10 August 2016Fast Company:
How do we know when a new golf course opens up? We’re not exactly driving around looking for golf courses. But we know it’s there, because there are all these golf apps that get used at a golf course. If we see that all these golf apps are being used at a particular location, and we don’t show that as a golf course, we probably have a problem. You can discover that pretty quickly. It’s not as if you need a year, or anything like that.
The inferences made by the crowdsourced data are then followed up on with ground truth teams (people that drive around verifying locations actually exist), web research or checking satellite data. It’s unfair to say that Apple is powering maps by crowdsourcing but it definitely plays a role in finding points of interest and road changes.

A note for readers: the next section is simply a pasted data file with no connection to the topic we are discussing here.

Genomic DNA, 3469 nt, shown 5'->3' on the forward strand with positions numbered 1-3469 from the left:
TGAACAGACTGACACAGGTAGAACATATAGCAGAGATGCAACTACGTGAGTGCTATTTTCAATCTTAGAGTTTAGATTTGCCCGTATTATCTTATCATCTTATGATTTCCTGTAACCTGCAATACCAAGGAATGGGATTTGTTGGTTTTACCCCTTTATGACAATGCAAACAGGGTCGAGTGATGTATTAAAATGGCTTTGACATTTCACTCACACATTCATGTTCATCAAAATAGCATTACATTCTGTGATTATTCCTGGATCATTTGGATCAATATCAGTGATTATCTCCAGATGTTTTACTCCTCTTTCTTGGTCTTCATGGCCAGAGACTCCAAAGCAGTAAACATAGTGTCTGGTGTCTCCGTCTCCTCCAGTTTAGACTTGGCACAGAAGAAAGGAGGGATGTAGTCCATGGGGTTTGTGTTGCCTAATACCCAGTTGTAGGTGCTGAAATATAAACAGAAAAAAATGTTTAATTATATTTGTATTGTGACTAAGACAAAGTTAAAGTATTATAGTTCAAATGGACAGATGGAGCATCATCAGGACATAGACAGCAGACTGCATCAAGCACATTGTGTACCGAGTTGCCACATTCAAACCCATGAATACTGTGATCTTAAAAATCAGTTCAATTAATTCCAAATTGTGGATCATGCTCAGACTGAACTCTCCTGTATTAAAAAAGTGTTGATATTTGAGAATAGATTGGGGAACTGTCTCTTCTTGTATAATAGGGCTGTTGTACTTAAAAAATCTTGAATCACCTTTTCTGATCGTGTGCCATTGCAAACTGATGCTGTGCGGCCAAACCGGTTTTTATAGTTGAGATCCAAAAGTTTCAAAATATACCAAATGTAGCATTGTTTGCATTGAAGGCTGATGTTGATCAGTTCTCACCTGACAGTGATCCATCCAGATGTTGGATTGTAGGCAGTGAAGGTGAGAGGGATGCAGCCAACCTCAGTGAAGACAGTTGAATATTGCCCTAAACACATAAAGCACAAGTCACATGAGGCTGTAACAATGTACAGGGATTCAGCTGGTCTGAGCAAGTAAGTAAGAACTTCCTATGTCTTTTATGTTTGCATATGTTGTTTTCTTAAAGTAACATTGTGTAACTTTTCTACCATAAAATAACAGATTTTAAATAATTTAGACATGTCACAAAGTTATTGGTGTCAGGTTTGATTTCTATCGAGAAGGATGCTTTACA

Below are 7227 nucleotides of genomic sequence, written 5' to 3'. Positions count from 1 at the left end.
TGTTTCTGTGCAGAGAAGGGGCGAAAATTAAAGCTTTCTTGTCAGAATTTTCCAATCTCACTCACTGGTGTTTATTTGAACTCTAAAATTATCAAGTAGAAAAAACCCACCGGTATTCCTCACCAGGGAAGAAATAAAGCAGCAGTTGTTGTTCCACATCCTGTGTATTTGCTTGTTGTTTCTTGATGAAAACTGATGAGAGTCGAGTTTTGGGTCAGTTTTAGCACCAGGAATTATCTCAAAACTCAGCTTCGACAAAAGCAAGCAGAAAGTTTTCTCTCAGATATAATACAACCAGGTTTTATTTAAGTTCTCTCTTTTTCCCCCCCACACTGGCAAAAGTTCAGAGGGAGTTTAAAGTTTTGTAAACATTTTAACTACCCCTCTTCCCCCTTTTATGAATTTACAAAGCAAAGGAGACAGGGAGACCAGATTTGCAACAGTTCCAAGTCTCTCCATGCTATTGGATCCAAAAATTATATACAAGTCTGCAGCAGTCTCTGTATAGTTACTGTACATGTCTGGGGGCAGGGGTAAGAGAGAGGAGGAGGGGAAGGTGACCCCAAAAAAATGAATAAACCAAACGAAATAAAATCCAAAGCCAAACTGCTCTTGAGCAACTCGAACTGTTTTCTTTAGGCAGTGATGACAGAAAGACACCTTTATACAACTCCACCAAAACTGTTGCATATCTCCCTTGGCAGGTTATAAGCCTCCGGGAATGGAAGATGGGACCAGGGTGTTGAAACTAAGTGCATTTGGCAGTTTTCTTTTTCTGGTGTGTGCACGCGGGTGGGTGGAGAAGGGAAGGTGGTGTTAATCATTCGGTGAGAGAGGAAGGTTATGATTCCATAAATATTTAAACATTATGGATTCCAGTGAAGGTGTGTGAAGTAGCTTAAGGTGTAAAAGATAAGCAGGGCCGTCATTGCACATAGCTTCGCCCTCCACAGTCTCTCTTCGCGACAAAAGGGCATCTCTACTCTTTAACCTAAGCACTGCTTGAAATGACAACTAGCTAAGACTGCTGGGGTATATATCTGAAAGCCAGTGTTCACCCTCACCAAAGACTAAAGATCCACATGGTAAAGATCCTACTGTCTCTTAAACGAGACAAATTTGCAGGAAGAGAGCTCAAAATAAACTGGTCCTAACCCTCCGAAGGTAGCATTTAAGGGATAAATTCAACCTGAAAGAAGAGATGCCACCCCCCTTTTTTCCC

What I think is interesting is how much Federighi and Cue play up the benefits of data collection elements, I’ve never seen them emphasise it like this before. Usually, it’s very quaint with endless assurances about privacy and anonymity. In this interview, though, they admit that the data they do collate is enough to accurately pinpoint new sports venues. It may not be personally-identifiable but the fact Apple can trace the construction of golf parks from App Store downloads is pretty wild.
Cue’s enthusiasm also runs counter to Apple’s company message that they don’t want your data. I am in the camp that Apple could do better stuff if it did collect more data and it sounds like Cue and Federighi are almost begging for the opportunity to use it. I hope Apple relaxes its privacy stance somewhat and offers features that simply aren’t possible without accumulating a centralised store of user data on servers. Health data cloud syncing is the obvious example.